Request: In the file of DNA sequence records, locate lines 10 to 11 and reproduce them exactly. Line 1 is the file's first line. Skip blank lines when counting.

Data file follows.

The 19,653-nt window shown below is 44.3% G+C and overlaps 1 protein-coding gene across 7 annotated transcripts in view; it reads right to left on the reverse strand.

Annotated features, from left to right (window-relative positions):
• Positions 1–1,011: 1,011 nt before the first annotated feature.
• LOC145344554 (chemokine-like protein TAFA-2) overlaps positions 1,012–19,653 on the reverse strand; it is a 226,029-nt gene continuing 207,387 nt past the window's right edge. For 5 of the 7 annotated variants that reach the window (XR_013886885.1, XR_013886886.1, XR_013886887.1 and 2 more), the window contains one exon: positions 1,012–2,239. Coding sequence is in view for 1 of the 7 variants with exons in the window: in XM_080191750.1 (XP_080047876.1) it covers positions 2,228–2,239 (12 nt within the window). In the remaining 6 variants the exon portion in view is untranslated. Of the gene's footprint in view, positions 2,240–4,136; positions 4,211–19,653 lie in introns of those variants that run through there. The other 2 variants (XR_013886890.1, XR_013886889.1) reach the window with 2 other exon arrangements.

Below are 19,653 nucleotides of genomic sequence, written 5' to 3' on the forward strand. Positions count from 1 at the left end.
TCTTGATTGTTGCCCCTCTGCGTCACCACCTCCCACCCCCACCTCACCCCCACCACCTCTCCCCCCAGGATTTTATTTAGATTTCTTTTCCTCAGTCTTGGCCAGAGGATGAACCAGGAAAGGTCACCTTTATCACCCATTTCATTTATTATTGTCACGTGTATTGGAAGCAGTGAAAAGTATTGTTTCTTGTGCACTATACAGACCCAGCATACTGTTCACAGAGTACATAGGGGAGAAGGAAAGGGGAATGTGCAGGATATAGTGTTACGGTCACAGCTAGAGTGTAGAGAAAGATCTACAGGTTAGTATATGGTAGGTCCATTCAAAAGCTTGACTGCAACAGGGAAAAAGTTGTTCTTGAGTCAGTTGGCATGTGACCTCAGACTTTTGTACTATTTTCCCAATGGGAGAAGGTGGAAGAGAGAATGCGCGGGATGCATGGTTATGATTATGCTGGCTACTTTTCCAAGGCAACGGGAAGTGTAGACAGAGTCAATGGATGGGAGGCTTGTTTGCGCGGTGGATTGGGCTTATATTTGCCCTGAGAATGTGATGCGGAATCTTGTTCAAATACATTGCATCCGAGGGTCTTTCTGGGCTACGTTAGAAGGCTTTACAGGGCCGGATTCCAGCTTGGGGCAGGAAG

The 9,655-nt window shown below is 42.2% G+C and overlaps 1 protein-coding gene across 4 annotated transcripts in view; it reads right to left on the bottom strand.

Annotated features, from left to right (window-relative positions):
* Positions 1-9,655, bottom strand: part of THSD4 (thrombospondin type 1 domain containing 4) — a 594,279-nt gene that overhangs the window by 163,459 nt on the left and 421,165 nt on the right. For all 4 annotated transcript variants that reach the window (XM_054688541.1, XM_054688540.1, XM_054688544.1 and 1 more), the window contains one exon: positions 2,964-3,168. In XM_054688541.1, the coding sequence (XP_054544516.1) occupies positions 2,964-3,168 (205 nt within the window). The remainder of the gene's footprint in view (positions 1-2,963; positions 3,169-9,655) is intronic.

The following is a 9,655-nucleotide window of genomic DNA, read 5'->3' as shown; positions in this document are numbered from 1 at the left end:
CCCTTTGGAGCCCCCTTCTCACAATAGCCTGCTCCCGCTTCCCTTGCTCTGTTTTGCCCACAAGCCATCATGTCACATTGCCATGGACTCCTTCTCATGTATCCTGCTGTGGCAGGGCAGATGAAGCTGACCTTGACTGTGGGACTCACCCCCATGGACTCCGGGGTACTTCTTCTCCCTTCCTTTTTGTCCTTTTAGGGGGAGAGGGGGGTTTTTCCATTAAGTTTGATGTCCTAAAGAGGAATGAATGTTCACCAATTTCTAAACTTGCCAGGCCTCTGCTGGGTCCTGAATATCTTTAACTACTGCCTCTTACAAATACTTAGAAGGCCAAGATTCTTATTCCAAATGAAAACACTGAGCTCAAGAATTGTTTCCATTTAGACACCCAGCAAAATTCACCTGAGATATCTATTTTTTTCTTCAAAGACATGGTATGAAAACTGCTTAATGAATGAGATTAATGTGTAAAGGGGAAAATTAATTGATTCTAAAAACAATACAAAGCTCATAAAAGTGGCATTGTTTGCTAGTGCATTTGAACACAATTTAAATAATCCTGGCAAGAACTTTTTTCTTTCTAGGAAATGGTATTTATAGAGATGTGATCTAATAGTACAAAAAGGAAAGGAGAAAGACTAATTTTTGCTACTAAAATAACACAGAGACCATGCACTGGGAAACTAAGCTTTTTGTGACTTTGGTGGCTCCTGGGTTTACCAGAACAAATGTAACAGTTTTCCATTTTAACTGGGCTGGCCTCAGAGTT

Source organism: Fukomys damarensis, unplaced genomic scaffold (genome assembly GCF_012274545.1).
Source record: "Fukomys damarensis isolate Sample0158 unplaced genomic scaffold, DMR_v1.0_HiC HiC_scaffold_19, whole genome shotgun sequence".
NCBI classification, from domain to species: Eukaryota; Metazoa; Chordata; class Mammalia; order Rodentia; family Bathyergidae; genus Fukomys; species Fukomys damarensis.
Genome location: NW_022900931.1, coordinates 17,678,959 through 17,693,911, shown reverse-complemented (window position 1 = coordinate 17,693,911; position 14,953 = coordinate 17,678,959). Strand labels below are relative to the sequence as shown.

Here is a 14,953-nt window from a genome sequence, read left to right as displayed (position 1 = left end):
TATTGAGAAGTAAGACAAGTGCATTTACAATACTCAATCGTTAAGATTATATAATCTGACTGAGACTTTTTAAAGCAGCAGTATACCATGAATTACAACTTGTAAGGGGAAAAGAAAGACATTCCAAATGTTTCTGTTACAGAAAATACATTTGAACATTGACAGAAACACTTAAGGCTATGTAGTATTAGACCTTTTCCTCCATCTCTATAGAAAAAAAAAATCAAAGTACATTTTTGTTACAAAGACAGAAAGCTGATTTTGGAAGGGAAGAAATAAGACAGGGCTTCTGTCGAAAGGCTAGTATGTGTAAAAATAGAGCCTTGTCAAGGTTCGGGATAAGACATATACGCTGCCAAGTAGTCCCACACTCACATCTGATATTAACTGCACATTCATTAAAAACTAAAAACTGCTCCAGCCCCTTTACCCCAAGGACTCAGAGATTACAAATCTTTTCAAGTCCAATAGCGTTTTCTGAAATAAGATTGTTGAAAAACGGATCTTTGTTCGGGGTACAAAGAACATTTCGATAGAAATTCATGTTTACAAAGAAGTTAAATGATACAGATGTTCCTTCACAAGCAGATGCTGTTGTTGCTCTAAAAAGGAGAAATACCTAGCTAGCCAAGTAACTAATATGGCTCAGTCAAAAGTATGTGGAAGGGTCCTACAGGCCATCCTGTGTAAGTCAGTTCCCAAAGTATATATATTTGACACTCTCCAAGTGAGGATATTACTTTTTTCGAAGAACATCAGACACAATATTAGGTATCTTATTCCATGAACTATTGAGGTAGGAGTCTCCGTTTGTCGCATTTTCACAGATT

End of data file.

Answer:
The following is a 9,655-nucleotide window of genomic DNA, read 5'->3' as shown; positions in this document are numbered from 1 at the left end:
CCCTTTGGAGCCCCCTTCTCACAATAGCCTGCTCCCGCTTCCCTTGCTCTGTTTTGCCCACAAGCCATCATGTCACATTGCCATGGACTCCTTCTCATGTATCCTGCTGTGGCAGGGCAGATGAAGCTGACCTTGACTGTGGGACTCACCCCCATGGACTCCGGGGTACTTCTTCTCCCTTCCTTTTTGTCCTTTTAGGGGGAGAGGGGGGTTTTTCCATTAAGTTTGATGTCCTAAAGAGGAATGAATGTTCACCAATTTCTAAACTTGCCAGGCCTCTGCTGGGTCCTGAATATCTTTAACTACTGCCTCTTACAAATACTTAGAAGGCCAAGATTCTTATTCCAAATGAAAACACTGAGCTCAAGAATTGTTTCCATTTAGACACCCAGCAAAATTCACCTGAGATATCTATTTTTTTCTTCAAAGACATGGTATGAAAACTGCTTAATGAATGAGATTAATGTGTAAAGGGGAAAATTAATTGATTCTAAAAACAATACAAAGCTCATAAAAGTGGCATTGTTTGCTAGTGCATTTGAACACAATTTAAATAATCCTGGCAAGAACTTTTTTCTTTCTAGGAAATGGTATTTATAGAGATGTGATCTAATAGTACAAAAAGGAAAGGAGAAAGACTAATTTTTGCTACTAAAATAACACAGAGACCATGCACTGGGAAACTAAGCTTTTTGTGACTTTGGTGGCTCCTGGGTTTACCAGAACAAATGTAACAGTTTTCCATTTTAACTGGGCTGGCCTCAGAGTT